CNN‘s AC360º news magazine focused its Keeping Them Honest segment Monday night on the question of whether or not political criticism of the Department of Homeland Security’s ill-fated April 2009 report on the rise right-wing extremism led to its withdrawal. As we like to say in academic circles, “Duuuhh!”
Sadly, no one questioned whether the report was original work. I attended an educational conference organized by the Center for Homeland Defense and Security (CHDS) at the Naval Postgraduate School (NPS) hosted by George Washington University’s Homeland Security Policy Institute in March 2009 during which Dr. Dave Brannan used almost identical language to describe the threat posed by rising right-wing militancy. He spoke plainly and passionately about signs he was witnessing that suggested the country’s deteriorating economy, the election of the nation’s first African-American president, the increasing disillusionment of the evangelical right, and the difficulties faced by veterans seeking to reintegrate following their return from wars in Iraq and Afghanistan created a perfect storm for ideologically motivated violence.
Today’s arrest of nine suspects in Indiana, Michigan, and Ohio on charges of seditious conspiracy is only the most recent evidence that some of our fellow citizens may be moved to violence. Whether they are linked to or took comfort from the overheated rhetoric surrounding the Tea Party Movement and mainstream opposition to the Obama Administration’s health insurance reform bill remains unclear, but it probably did not discourage them.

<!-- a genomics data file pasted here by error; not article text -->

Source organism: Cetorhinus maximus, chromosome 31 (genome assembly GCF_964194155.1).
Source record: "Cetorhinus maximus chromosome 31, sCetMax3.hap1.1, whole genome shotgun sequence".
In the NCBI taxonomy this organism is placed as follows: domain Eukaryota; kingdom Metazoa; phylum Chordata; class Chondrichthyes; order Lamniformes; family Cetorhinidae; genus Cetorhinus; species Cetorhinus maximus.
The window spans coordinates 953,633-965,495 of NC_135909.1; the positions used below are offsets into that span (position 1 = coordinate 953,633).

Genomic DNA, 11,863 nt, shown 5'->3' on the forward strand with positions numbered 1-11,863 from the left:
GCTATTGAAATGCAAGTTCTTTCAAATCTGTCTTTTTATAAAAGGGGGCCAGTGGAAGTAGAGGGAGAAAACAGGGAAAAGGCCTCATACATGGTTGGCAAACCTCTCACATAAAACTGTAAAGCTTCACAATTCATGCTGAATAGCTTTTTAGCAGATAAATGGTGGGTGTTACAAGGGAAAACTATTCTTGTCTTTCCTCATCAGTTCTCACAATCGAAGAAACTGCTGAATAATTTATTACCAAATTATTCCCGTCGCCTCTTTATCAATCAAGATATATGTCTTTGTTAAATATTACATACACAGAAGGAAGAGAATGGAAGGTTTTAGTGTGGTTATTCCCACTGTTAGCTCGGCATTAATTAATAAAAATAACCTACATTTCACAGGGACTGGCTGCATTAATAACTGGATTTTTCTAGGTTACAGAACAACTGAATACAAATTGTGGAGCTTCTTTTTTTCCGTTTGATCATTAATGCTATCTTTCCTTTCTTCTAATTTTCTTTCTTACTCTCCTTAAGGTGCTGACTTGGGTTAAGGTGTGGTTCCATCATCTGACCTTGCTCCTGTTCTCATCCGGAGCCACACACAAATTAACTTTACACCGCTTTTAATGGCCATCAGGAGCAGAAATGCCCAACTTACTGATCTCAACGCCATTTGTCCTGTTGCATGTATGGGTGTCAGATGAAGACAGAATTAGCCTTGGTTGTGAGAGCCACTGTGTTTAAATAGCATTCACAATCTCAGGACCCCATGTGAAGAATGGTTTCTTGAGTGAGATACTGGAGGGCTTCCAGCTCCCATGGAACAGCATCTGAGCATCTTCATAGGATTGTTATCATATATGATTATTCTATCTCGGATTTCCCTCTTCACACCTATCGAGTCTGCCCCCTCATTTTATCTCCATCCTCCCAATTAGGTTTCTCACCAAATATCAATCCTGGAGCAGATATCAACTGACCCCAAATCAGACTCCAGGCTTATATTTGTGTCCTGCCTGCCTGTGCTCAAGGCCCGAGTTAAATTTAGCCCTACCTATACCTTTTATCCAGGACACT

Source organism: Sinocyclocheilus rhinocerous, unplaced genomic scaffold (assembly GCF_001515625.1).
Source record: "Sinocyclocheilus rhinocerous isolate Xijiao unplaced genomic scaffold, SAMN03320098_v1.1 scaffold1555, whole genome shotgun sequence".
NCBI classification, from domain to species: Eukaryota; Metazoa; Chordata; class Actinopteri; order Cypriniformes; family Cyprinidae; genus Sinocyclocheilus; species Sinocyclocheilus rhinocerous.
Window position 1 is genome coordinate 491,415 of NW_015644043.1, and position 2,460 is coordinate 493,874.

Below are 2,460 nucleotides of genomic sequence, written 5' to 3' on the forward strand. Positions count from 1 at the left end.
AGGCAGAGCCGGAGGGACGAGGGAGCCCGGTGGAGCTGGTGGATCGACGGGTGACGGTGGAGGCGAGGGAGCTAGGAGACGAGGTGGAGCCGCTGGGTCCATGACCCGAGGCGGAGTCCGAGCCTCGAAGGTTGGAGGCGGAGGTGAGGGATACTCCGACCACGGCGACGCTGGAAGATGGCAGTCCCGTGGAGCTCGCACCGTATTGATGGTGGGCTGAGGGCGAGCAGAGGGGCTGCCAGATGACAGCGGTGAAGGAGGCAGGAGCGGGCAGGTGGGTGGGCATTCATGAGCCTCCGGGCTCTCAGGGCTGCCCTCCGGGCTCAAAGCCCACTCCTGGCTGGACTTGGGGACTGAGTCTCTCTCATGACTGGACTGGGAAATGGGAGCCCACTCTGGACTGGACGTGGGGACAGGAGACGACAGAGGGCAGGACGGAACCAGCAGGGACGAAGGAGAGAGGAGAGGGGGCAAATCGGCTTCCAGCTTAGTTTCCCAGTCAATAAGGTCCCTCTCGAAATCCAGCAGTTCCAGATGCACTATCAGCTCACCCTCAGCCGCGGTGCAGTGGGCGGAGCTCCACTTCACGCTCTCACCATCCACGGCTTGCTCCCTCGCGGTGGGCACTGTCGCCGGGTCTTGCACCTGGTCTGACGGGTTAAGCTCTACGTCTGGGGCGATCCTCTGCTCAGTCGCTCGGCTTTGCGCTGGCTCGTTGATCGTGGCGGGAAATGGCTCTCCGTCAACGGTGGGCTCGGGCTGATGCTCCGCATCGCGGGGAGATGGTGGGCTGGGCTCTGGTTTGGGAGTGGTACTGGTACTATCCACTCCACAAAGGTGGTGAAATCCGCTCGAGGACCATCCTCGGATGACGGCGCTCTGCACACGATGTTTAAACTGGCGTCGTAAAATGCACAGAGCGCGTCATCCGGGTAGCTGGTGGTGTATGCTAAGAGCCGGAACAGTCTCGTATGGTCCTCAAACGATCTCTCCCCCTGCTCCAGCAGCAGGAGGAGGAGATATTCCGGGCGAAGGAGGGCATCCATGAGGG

Other media outlets have questioned whether the steeped rhetoric of the right has become too astringent. At a minimum, some mainstream commentators have suggested, the right’s conspiracy of silence when it comes to disavowing extreme views, including those espousing violence, may all too easily be taken for silent assent.
What should we make of all the chest-beating and gnashing of teeth about the decision to withdraw the DHS report? Well, we are all familiar with 20/20 hindsight. Rather than questioning whether DHS was influenced to withdraw the report by political criticism or was motivated to issue it as a way of currying political favor with the new administration, we should question why its sources and methods could not withstand the scrutiny to which this work was subjected when it came to light.
We desperately need honest assessments of this sort and open sharing of information with state and local officials to detect and interdict genuine threats. But no one will condone the efforts required to produce such intelligence unless we can have confidence in the competence and independence of those those responsible for collecting the information and conducting the analysis.